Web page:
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Laser Teeth Surgery – A New Hope?

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We all love a good fad, especially when it involves a technological breakthrough, and laser teeth whitening looks like just the thing for instant pearly whites. This will result in your immediate promotion, a great deal on a new car and getting the girl! Won’t it?

It does look good, but bear in mind that it is a procedure reserved solely for implementation by medical professionals. Simply put, don’t do this at home! It would do you well to have a little look into the procedure and what it actually does.

Bam! Pow! Ka Chow!

The common misconception of laser teeth whitening is actually regarding the laser. Most people have visions of lasers deftly slicing away the yellow and leaving bright white. Star Wars in your mouth – how exciting!
In reality, the laser is the catalyst for the bleach to do its job. Get the right wavelength and it speeds up the process considerably. It’s a get white quick scheme.
If the lasers are the lightsabers, then the teeth are kitted out like stormtroopers. Rubber shields are placed over all the gums, cheek retractors are worn and fluoride is applied to desensitize teeth. They are going into battle.

The bleach is painted on to your teeth, everyone steps back and the laser is activated.
Temperatures go up and the bleach starts to oxygenate the enamel of your teeth, making them up to six shades lighter.

What are the claims?

● In actual fact, the process is under-researched by authoritative bodies. There is little regulation on how it is done and so wavelengths vary, concentrations of bleach vary, session times vary. Generally speaking, it would be wise to do your own research. Find a reputable dentist and speak to them first. The right one will be happy to go through all of this with you and explain how they do it. Here’s what is generally claimed:
It’s the fastest way to white teeth.

● Probably true. But it is also inconvenient – you can’t take the laser home and turn it on whilst you watch TV. You have to have repeat bookings of up to an hour each.
It gets teeth whiter than any other method.

● Again, probably true. Those who have had it done certainly think so, claiming up to six shades whiter, which is definitely more than you can expect from traditional methods.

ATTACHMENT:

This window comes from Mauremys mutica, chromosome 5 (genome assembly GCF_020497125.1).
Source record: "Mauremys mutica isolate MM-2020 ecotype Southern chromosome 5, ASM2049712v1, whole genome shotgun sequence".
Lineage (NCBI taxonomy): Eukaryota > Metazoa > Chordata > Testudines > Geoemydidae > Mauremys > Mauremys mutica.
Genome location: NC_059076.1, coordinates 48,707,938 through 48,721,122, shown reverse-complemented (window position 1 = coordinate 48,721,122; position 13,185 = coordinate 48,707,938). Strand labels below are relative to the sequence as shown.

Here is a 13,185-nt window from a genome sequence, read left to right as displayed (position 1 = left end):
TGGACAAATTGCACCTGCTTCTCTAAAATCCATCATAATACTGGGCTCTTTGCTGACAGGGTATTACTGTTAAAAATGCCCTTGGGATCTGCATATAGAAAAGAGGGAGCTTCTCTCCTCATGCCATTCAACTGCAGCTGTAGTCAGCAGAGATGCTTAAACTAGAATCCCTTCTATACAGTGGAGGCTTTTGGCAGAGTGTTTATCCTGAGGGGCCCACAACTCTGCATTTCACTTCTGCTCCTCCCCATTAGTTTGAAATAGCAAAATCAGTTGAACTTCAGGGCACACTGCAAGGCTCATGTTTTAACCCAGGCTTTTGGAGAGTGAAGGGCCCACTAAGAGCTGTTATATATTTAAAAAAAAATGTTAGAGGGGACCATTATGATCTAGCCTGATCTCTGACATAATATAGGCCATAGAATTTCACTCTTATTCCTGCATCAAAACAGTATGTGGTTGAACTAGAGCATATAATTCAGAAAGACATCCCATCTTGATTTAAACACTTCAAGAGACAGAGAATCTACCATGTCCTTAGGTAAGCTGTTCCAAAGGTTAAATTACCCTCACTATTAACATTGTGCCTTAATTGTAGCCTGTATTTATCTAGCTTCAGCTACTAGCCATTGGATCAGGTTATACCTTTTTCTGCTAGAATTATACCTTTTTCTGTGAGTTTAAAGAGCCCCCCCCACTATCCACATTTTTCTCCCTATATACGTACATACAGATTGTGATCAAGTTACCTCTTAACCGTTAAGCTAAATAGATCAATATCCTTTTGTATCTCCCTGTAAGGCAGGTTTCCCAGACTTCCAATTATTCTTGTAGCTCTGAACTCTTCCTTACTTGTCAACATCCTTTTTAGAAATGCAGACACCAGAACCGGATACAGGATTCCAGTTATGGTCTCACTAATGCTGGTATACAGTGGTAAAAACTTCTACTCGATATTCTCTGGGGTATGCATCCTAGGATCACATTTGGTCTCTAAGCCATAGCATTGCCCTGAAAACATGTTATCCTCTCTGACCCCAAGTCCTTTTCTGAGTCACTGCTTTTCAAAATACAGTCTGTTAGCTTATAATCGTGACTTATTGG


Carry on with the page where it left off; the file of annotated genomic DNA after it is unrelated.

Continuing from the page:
Reports are also in that you can see the difference after just one session!
It’s perfectly safe.

● This is a hard one to answer. However, the side effects do seem to be minimal. Whilst the scientist argue the (debatable) detrimental effects on enamel and tooth pulp, the only proven side effect is increased sensitivity to temperature, usually only for a reduced time period.

What are the cons?

The main point against it is the cost. As with any cosmetic process, it’s not cheap. But it does seem to be worth it. It looks like it does the job, faster, stronger, better. A veritable tooth Jedi.

As with the path to the Jedi, there is much work to be done. Any dentist will tell you that dental and oral hygiene, good eating and regular checkups are the way to white teeth. Laser teeth surgery can take you to new beginnings, but you still have to put in the work to maintain the standard.

As we age, our enamel gets weaker and needs more attention. You may be prepared to go into the battle and win the whiteness, but you will need to use the force afterward. The dark side beckons all day in the form of wine, raspberries, rogan josh and balsamic vinegar on your healthy salads. You need to be strong, maintain your dental health routine and if you have to eat tooth staining foods, take protective measures.

Laser teeth surgery is not for everyone. You need to consult with your dentist, who will show you your best options. But it is a great concept with potentially high rewards. Think about it.


Colgate – https://www.colgate.com/en-us/oral-health/cosmetic-dentistry/teeth-whitening/is-laser-
The Oral Health Foundation – https://www.dentalhealth.org/tell-me-about/topic/cosmetic-
National Health Service UK – https://www.nhs.uk/live-well/healthy-body/teeth-whitening/

National Center for Biotechnology Information – https://www.ncbi.nlm.nih.gov/pmc/articles/PMC4385673/